When it comes to budgeting, some of us live by the saying, “Out of sight, out of mind.” If you can’t see those charges coming through on your credit card, did they ever really happen?
Only two in five Americans keep a budget or track expenses, but burying your head in the sand can only go on for so long.
At some point, bills will be due, and everything will need to be sorted out. Instead of letting your spending hit you like an avalanche, consider adopting some smart budgeting strategies that take the stress out of spending.
5 Spending Tactics
1. Track Your Spending
For many implementing smart spending strategies, the first instinct is to enact a strict budget. However, it’s hard to get a true sense of what your budget will look like if you’re not familiar with your spending habits.
You could start by excavating last month’s spending using the highlighter method. Print out statements from credit cards, bank accounts, and ATM cards. Armed with an assortment of fun highlighter colors, go through each statement, highlighting by spending category.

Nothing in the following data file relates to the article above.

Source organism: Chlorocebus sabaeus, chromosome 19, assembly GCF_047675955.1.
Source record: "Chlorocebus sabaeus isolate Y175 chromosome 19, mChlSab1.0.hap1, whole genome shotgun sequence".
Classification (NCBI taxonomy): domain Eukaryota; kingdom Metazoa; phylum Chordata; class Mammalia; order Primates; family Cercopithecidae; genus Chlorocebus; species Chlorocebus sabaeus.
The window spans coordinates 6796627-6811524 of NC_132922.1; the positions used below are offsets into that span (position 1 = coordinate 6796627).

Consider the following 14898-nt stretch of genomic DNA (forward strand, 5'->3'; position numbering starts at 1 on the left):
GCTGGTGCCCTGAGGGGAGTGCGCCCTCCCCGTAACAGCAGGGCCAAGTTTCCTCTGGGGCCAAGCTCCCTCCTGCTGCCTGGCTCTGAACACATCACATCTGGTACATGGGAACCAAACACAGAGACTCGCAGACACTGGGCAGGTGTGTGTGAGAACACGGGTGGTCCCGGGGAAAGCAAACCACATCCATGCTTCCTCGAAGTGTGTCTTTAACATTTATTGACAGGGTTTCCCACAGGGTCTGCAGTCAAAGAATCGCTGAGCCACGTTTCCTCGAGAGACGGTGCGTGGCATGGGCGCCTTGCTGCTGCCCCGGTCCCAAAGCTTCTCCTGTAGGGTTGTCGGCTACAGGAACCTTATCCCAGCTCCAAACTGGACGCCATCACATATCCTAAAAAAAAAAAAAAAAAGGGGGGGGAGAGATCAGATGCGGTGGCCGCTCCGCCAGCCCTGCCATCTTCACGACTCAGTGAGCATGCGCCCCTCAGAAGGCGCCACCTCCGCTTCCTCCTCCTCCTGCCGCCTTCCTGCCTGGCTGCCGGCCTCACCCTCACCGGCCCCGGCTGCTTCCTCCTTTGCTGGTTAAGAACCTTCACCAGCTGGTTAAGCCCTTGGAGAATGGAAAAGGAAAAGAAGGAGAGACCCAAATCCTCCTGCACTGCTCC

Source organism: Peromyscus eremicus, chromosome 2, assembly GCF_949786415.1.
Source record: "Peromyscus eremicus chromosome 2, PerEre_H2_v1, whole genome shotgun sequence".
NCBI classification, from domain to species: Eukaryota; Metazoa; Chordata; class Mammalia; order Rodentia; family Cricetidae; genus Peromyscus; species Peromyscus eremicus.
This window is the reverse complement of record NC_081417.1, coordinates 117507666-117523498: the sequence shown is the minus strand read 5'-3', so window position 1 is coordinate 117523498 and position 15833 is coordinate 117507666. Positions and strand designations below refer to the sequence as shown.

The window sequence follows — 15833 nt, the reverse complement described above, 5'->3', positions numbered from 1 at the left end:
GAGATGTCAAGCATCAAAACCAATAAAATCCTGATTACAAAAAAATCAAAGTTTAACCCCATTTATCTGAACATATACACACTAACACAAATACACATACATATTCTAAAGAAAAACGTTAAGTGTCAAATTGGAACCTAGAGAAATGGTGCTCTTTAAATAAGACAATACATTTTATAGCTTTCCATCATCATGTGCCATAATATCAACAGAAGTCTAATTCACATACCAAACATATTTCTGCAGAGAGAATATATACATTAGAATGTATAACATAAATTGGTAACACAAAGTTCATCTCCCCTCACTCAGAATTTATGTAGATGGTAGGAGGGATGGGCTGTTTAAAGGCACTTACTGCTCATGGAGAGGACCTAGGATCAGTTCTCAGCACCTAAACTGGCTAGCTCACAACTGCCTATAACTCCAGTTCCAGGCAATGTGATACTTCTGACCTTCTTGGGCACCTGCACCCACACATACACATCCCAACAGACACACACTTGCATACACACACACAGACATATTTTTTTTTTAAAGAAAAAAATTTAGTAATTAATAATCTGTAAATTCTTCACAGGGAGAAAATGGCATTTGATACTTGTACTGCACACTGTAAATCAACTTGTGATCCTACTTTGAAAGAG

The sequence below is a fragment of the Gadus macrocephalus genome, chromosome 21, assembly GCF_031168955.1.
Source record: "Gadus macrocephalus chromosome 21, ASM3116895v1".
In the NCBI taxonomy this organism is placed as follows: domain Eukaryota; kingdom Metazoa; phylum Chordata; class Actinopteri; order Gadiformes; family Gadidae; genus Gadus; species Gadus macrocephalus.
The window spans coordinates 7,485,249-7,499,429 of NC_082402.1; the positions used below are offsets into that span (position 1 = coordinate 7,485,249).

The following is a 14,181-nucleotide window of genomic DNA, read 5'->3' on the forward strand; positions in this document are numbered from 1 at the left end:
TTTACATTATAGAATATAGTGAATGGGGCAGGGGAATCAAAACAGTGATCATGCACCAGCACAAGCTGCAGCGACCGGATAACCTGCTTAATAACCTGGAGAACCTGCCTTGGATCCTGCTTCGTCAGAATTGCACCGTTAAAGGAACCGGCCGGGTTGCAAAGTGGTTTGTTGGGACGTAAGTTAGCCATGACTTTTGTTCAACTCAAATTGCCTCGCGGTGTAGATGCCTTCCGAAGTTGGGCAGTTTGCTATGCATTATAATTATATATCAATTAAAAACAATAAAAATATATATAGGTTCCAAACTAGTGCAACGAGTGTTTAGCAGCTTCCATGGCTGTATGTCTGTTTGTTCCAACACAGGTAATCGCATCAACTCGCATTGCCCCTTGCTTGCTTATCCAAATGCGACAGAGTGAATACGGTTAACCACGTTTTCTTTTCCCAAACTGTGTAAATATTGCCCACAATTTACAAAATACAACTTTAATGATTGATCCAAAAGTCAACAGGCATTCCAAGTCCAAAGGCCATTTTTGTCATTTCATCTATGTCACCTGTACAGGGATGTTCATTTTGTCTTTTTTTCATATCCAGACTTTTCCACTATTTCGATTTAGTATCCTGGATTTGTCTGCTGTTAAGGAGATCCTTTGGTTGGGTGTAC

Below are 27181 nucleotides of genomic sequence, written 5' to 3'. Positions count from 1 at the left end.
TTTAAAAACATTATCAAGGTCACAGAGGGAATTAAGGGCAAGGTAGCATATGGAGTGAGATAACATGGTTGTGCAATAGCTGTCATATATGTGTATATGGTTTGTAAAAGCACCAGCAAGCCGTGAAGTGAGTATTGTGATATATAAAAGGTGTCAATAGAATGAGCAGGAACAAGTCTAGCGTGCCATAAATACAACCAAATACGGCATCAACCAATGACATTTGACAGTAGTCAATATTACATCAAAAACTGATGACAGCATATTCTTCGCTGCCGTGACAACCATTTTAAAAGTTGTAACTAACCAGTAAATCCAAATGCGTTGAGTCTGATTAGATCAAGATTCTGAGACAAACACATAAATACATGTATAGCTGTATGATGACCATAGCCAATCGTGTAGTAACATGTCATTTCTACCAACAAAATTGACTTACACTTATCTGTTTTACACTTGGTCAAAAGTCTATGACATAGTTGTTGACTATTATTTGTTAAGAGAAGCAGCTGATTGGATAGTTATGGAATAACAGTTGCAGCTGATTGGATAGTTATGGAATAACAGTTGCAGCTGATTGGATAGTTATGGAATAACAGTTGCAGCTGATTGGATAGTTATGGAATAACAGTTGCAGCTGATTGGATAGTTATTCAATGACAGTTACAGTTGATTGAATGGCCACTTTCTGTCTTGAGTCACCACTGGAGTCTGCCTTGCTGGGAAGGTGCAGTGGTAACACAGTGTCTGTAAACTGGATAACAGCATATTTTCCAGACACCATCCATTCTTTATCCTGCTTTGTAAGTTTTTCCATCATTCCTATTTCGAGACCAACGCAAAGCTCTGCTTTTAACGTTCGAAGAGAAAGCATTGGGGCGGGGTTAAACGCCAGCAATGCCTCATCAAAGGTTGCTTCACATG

There’s no hard and fast rule regarding categories; you might highlight all food expenses one color, or perhaps you want to drill down and dedicate different colors for spending on meals out versus groceries. A simple category breakdown might look like this:
• Household expenses (rent/mortgage, ultities, home insurance)
• Food (groceries, dining out, coffee, etc.)
• Transport (car payments, rideshares, gas, auto insurance, etc.)
• Debt and Monthly Bills (student loans, credit cards, not including home utilities)
Once you’ve gone through and highlighted by category, you can add up the totals for each. While the numbers certainly matter, the visual can be just as helpful.
Are you highlighting credit card statements like crazy with transactions on food? Might be time to reconsider your eating out budget. Is there an Uber charge every other line? Maybe your spending weakness is your daily rideshare habit.
The one thing you shouldn’t feel from this exercise is shame or embarrassment. Most of us over-highlight in at least one category, or overspend when it comes to specific items. Pat yourself on the back for highlighting the issue, and addressing it.
Not one for paper and highlighter? Your bank might provide a similar budget tracking feature online. Or, if you’re looking to see big picture spending all in one place, SoFi Relay® can track all of your spending in one place.
2. Create a Budget